The Duke and Duchess of Sussex recently embarked on a royal tour of Africa, the two have been camped in South Africa for the past two days
They ended their visit by meeting with the President of South Africa His Excellency Cyril ramaphosa and First Lady Dr. Tshepo Motsepe at their home in Tshwane.
Although the royal visit was highlighted by a number of events and displays, such as Desmond Tutu’s blessing of the new baby prince Archie, one particular event that caught the eye of most Ugandans was the gifts that were exchanged between the two leaders.
The Prince thoughtfully carried with him a painting of the president himself amongst his cherished Ankole cattle and indeed, as if anticipating the African leader’s passion for the coveted indigenous breed, he too was presented with a book that the president co-authored titled ‘The Cow of the Ages’ based on none other than our very own Ankole cattle.
The two parties were blown away by the sheer magnificence of the long-horned bovines and as they appraised the cows, the president gave a brief history surrounding these Majestic beasts and how he came to bring them to South Africa.
Originally from Uganda, Ramaphosa first saw the cow when he visited President Yoweri Kaguta Museveni, it was then that he decided he too would own the beautiful beasts with horns that reached the heavens.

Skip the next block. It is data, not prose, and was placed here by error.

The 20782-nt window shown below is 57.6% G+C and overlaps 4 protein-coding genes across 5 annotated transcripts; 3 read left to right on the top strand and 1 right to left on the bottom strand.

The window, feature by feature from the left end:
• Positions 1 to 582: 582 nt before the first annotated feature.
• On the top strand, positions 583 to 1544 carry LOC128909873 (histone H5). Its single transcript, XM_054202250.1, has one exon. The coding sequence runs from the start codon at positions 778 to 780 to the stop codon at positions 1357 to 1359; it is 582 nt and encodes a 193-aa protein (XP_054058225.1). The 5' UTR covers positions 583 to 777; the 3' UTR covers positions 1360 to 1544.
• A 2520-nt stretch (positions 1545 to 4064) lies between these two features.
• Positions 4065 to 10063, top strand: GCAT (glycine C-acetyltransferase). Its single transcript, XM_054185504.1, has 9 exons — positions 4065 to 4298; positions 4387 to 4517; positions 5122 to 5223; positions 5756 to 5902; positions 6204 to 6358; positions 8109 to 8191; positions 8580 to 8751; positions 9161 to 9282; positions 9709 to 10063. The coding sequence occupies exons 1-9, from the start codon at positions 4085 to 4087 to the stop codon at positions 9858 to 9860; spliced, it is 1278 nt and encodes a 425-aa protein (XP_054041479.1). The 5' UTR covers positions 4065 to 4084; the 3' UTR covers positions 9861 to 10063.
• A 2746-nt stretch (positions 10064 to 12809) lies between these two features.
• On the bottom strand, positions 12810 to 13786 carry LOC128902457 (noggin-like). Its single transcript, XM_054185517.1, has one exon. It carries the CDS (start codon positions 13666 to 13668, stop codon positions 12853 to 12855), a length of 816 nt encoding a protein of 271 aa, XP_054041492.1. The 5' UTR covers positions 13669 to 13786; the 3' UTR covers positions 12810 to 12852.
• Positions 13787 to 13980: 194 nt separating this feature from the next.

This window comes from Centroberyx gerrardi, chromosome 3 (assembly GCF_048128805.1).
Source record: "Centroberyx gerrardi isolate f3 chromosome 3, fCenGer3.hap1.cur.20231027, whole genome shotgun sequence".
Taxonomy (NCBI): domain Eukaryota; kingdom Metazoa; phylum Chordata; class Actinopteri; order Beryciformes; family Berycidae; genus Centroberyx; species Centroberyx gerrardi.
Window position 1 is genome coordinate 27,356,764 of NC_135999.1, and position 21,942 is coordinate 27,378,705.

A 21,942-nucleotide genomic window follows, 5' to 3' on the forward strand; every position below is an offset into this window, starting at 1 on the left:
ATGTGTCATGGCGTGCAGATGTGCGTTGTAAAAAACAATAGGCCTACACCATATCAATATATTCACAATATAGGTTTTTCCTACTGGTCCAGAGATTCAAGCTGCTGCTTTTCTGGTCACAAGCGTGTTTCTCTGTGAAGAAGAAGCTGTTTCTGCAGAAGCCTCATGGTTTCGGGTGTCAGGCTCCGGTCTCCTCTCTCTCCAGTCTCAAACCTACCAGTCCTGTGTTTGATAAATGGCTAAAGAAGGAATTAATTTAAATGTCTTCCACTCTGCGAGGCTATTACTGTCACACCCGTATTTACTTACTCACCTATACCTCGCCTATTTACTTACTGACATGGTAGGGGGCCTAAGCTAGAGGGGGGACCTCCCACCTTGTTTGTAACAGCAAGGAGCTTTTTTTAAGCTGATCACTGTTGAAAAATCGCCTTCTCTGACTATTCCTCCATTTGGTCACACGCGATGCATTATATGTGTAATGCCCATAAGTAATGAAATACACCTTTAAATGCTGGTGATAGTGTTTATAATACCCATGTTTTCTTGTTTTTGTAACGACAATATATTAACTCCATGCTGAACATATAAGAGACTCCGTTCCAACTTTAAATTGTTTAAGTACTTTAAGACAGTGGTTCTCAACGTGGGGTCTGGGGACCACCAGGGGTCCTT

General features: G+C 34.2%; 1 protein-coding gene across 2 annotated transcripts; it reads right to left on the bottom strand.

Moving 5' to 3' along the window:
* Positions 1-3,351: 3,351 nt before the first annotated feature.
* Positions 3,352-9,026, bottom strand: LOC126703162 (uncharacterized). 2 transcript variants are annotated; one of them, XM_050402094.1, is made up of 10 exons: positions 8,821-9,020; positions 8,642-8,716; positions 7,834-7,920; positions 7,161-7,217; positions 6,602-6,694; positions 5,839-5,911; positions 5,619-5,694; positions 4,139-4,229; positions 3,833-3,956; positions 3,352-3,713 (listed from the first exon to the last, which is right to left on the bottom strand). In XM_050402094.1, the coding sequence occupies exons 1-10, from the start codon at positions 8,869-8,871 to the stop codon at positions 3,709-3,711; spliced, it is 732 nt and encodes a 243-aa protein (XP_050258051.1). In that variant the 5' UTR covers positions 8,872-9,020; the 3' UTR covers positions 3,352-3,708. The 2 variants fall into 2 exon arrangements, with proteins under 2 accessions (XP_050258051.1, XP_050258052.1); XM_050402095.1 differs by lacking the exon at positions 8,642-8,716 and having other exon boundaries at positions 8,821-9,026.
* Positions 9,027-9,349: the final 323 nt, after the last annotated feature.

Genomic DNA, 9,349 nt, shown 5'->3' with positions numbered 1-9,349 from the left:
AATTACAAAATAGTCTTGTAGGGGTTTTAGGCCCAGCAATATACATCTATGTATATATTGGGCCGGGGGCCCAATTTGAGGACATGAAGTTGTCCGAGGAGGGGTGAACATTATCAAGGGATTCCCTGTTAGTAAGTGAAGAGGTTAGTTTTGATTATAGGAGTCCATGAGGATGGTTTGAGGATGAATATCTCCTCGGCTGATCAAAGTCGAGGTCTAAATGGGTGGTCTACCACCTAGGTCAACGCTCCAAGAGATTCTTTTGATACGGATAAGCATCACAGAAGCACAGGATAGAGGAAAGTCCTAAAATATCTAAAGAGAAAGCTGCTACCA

Initially, the president thought he would buy the cows and transport them to his homeland but due to the importation laws that did not permit livestock from crossing the borders of South Africa, taking these bests home would prove to be quite a tedious affair.
However, with the help of Kenyan professionals, he could finally export his beloved cattle to South Africa by the means of ‘embryo-transfer’ from the Ugandan President’s herd.
Since then ramaphosa’s very own heard has grown to about 250 heads of cattle with two ranches in Kenya and South Africa.
The Ankole cattle have not only garnered him a lot of fame and prestige but further deepened his pockets as their become highly sought after for their low cholesterol meat and in 2017 his Ankole was auctioned off at a whopping 640,000 Rands (Shs155 million).
This has not only boosted the tourism industry as foreigners from all over the globe fly in to see the highly praised Ankole cow but it has also greatly added value to preservation efforts that have been put in place to save the breed as more local farmers opt for the commercial Friesians/Holsteins over the local breeds.